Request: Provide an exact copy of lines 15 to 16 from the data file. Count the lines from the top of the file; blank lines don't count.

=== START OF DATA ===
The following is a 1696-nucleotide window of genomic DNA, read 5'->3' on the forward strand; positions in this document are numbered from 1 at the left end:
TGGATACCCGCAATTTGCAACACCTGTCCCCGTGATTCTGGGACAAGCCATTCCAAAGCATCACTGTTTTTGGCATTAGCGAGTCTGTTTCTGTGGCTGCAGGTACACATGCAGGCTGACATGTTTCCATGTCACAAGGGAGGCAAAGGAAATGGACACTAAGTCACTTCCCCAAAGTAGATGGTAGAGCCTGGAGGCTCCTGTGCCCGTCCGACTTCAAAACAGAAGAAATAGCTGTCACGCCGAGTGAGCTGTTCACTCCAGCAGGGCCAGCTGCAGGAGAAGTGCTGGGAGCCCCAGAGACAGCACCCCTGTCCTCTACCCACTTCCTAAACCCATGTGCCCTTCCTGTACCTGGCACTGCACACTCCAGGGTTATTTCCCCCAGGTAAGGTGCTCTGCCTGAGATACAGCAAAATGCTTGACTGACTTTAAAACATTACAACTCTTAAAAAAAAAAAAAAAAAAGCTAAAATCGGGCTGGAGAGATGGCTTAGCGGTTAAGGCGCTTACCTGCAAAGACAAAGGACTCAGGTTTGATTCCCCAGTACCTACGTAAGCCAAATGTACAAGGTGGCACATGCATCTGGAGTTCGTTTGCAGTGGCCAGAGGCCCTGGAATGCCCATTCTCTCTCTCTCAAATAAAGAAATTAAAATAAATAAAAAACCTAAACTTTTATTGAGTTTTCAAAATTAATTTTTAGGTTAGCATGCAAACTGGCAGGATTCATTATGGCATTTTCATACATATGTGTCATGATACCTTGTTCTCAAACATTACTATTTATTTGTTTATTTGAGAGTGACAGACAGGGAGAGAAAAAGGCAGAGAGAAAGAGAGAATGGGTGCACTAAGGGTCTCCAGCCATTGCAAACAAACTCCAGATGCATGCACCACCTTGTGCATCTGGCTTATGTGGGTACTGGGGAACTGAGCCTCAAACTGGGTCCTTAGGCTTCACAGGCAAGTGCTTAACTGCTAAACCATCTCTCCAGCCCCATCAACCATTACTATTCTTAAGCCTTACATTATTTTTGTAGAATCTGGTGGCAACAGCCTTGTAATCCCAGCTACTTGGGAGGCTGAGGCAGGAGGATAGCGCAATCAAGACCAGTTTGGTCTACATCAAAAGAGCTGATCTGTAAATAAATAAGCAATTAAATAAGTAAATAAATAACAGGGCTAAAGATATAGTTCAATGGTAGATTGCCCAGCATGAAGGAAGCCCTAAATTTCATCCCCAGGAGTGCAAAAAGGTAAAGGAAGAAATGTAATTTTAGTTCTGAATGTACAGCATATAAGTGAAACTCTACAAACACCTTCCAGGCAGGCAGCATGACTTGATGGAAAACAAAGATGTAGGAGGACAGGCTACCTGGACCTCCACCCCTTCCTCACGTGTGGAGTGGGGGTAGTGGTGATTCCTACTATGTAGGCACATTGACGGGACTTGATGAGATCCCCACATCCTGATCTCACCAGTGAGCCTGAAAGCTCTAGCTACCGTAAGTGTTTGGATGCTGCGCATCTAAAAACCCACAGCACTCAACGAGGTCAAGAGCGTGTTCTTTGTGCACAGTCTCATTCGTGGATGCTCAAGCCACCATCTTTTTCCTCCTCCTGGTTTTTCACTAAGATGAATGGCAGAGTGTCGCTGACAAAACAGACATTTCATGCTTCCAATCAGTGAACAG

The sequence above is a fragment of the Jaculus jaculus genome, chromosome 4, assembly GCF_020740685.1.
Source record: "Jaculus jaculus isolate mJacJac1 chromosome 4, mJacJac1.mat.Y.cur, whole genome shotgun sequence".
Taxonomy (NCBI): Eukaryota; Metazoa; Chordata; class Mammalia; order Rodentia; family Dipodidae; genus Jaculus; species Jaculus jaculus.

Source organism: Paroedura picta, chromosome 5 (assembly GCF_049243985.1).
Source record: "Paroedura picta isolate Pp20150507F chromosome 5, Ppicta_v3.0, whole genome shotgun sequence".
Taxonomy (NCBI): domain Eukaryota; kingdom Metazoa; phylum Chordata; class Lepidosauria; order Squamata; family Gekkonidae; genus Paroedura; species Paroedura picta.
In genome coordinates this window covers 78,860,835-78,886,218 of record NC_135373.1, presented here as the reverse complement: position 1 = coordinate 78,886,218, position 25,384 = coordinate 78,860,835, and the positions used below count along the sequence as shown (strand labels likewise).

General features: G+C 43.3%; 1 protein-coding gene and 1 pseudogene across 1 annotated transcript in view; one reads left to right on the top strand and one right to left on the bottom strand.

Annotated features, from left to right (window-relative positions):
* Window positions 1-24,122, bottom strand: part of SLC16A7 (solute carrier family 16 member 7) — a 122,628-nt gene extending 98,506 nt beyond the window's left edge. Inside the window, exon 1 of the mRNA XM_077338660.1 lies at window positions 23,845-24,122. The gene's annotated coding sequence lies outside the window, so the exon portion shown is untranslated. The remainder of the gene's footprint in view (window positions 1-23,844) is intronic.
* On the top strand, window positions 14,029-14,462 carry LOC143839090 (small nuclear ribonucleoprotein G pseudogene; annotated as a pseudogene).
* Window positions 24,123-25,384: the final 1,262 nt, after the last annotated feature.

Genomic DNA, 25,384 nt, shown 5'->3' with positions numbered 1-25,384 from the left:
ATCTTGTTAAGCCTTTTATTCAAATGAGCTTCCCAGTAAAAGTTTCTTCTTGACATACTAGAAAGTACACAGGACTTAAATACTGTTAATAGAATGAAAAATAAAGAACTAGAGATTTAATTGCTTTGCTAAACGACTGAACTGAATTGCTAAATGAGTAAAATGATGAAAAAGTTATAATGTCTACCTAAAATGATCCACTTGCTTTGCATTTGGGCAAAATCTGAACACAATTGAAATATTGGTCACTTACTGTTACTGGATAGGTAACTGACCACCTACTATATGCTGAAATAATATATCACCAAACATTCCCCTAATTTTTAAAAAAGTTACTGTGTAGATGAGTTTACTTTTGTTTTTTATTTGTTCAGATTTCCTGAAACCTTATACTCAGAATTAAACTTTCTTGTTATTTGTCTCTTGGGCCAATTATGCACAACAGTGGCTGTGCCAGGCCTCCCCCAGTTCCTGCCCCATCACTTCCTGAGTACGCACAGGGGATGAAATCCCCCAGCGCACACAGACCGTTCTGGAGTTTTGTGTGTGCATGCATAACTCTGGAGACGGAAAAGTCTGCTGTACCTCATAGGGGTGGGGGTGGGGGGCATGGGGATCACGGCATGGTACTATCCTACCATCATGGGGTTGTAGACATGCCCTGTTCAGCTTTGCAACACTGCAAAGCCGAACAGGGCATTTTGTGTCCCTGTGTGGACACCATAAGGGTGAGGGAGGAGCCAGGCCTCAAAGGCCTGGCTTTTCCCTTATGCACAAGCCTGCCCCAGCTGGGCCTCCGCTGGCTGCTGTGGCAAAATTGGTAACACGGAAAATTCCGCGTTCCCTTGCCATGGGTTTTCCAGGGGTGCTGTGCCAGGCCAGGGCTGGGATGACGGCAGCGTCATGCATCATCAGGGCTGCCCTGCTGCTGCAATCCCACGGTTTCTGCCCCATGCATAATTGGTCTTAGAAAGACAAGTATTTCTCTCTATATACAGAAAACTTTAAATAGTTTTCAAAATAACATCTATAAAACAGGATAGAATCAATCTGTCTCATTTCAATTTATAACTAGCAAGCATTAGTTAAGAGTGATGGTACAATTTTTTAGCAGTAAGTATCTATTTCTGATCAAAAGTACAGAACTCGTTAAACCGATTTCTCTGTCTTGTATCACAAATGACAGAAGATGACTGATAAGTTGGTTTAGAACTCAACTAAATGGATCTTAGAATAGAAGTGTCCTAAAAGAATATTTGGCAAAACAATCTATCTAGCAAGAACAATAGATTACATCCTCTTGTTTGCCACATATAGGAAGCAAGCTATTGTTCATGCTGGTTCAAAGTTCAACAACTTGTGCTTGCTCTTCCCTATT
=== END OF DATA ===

Genomic DNA, 25,384 nt, shown 5'->3' with positions numbered 1-25,384 from the left:
ATCTTGTTAAGCCTTTTATTCAAATGAGCTTCCCAGTAAAAGTTTCTTCTTGACATACTAGAAAGTACACAGGACTTAAATACTGTTAATAGAATGAAAAATAAAGAACTAGAGATTTAATTGCTTTGCTAAACGACTGAACTGAATTGCTAAATGAGTAAAATGATGAAAAAGTTATAATGTCTACCTAAAATGATCCACTTGCTTTGCATTTGGGCAAAATCTGAACACAATTGAAATATTGGTCACTTACTGTTACTGGATAGGTAACTGACCACCTACTATATGCTGAAATAATATATCACCAAACATTCCCCTAATTTTTAAAAAAGTTACTGTGTAGATGAGTTTACTTTTGTTTTTTATTTGTTCAGATTTCCTGAAACCTTATACTCAGAATTAAACTTTCTTGTTATTTGTCTCTTGGGCCAATTATGCACAACAGTGGCTGTGCCAGGCCTCCCCCAGTTCCTGCCCCATCACTTCCTGAGTACGCACAGGGGATGAAATCCCCCAGCGCACACAGACCGTTCTGGAGTTTTGTGTGTGCATGCATAACTCTGGAGACGGAAAAGTCTGCTGTACCTCATAGGGGTGGGGGTGGGGGGCATGGGGATCACGGCATGGTACTATCCTACCATCATGGGGTTGTAGACATGCCCTGTTCAGCTTTGCAACACTGCAAAGCCGAACAGGGCATTTTGTGTCCCTGTGTGGACACCATAAGGGTGAGGGAGGAGCCAGGCCTCAAAGGCCTGGCTTTTCCCTTATGCACAAGCCTGCCCCAGCTGGGCCTCCGCTGGCTGCTGTGGCAAAATTGGTAACACGGAAAATTCCGCGTTCCCTTGCCATGGGTTTTCCAGGGGTGCTGTGCCAGGCCAGGGCTGGGATGACGGCAGCGTCATGCATCATCAGGGCTGCCCTGCTGCTGCAATCCCACGGTTTCTGCCCCATGCATAATTGGTCTTAGAAAGACAAGTATTTCTCTCTATATACAGAAAACTTTAAATAGTTTTCAAAATAACATCTATAAAACAGGATAGAATCAATCTGTCTCATTTCAATTTATAACTAGCAAGCATTAGTTAAGAGTGATGGTACAATTTTTTAGCAGTAAGTATCTATTTCTGATCAAAAGTACAGAACTCGTTAAACCGATTTCTCTGTCTTGTATCACAAATGACAGAAGATGACTGATAAGTTGGTTTAGAACTCAACTAAATGGATCTTAGAATAGAAGTGTCCTAAAAGAATATTTGGCAAAACAATCTATCTAGCAAGAACAATAGATTACATCCTCTTGTTTGCCACATATAGGAAGCAAGCTATTGTTCATGCTGGTTCAAAGTTCAACAACTTGTGCTTGCTCTTCCCTATT